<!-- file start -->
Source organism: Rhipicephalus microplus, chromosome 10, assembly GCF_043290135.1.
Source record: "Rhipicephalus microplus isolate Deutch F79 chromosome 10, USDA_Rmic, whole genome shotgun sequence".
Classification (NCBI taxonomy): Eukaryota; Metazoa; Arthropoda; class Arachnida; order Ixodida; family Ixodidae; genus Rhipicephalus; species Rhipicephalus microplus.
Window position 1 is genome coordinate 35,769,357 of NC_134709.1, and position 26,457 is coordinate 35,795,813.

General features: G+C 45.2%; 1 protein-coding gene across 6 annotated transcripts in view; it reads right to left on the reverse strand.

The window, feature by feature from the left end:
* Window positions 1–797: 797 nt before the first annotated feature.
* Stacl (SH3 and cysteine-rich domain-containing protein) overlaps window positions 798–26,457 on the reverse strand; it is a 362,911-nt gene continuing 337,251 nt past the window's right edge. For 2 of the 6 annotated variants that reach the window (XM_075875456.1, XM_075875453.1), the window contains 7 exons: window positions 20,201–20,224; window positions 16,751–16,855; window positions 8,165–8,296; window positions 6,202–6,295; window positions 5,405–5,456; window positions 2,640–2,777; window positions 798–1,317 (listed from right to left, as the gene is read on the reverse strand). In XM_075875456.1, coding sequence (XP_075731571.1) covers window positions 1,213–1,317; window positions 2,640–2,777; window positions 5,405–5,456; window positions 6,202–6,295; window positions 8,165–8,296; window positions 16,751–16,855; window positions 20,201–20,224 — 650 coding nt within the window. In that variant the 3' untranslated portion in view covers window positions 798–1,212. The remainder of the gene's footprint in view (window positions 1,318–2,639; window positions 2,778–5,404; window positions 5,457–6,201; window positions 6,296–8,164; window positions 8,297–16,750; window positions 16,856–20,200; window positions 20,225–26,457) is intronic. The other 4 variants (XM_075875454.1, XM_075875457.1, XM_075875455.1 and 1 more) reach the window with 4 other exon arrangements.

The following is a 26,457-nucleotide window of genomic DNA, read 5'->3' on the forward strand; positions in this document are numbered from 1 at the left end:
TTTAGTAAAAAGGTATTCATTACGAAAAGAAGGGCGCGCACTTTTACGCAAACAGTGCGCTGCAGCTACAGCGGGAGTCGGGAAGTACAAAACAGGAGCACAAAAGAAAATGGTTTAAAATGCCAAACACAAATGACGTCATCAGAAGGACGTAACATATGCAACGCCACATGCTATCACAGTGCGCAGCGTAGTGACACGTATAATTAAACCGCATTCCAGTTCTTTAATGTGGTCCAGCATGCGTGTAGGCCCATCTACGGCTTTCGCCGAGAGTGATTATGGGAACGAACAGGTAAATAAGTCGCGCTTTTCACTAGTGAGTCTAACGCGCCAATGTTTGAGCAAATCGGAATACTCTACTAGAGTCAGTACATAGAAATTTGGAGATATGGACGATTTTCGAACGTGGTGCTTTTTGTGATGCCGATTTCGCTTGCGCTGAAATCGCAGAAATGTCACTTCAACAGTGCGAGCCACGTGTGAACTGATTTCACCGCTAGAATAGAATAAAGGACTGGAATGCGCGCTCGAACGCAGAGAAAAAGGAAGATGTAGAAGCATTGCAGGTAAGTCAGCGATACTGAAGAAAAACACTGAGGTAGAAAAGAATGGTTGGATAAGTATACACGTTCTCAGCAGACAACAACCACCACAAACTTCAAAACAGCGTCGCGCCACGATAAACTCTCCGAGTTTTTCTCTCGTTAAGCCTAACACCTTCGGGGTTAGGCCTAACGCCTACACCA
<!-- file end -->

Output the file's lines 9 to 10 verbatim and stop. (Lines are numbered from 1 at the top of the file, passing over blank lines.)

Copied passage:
The following is a 26,457-nucleotide window of genomic DNA, read 5'->3' on the forward strand; positions in this document are numbered from 1 at the left end:
TTTAGTAAAAAGGTATTCATTACGAAAAGAAGGGCGCGCACTTTTACGCAAACAGTGCGCTGCAGCTACAGCGGGAGTCGGGAAGTACAAAACAGGAGCACAAAAGAAAATGGTTTAAAATGCCAAACACAAATGACGTCATCAGAAGGACGTAACATATGCAACGCCACATGCTATCACAGTGCGCAGCGTAGTGACACGTATAATTAAACCGCATTCCAGTTCTTTAATGTGGTCCAGCATGCGTGTAGGCCCATCTACGGCTTTCGCCGAGAGTGATTATGGGAACGAACAGGTAAATAAGTCGCGCTTTTCACTAGTGAGTCTAACGCGCCAATGTTTGAGCAAATCGGAATACTCTACTAGAGTCAGTACATAGAAATTTGGAGATATGGACGATTTTCGAACGTGGTGCTTTTTGTGATGCCGATTTCGCTTGCGCTGAAATCGCAGAAATGTCACTTCAACAGTGCGAGCCACGTGTGAACTGATTTCACCGCTAGAATAGAATAAAGGACTGGAATGCGCGCTCGAACGCAGAGAAAAAGGAAGATGTAGAAGCATTGCAGGTAAGTCAGCGATACTGAAGAAAAACACTGAGGTAGAAAAGAATGGTTGGATAAGTATACACGTTCTCAGCAGACAACAACCACCACAAACTTCAAAACAGCGTCGCGCCACGATAAACTCTCCGAGTTTTTCTCTCGTTAAGCCTAACACCTTCGGGGTTAGGCCTAACGCCTACACCA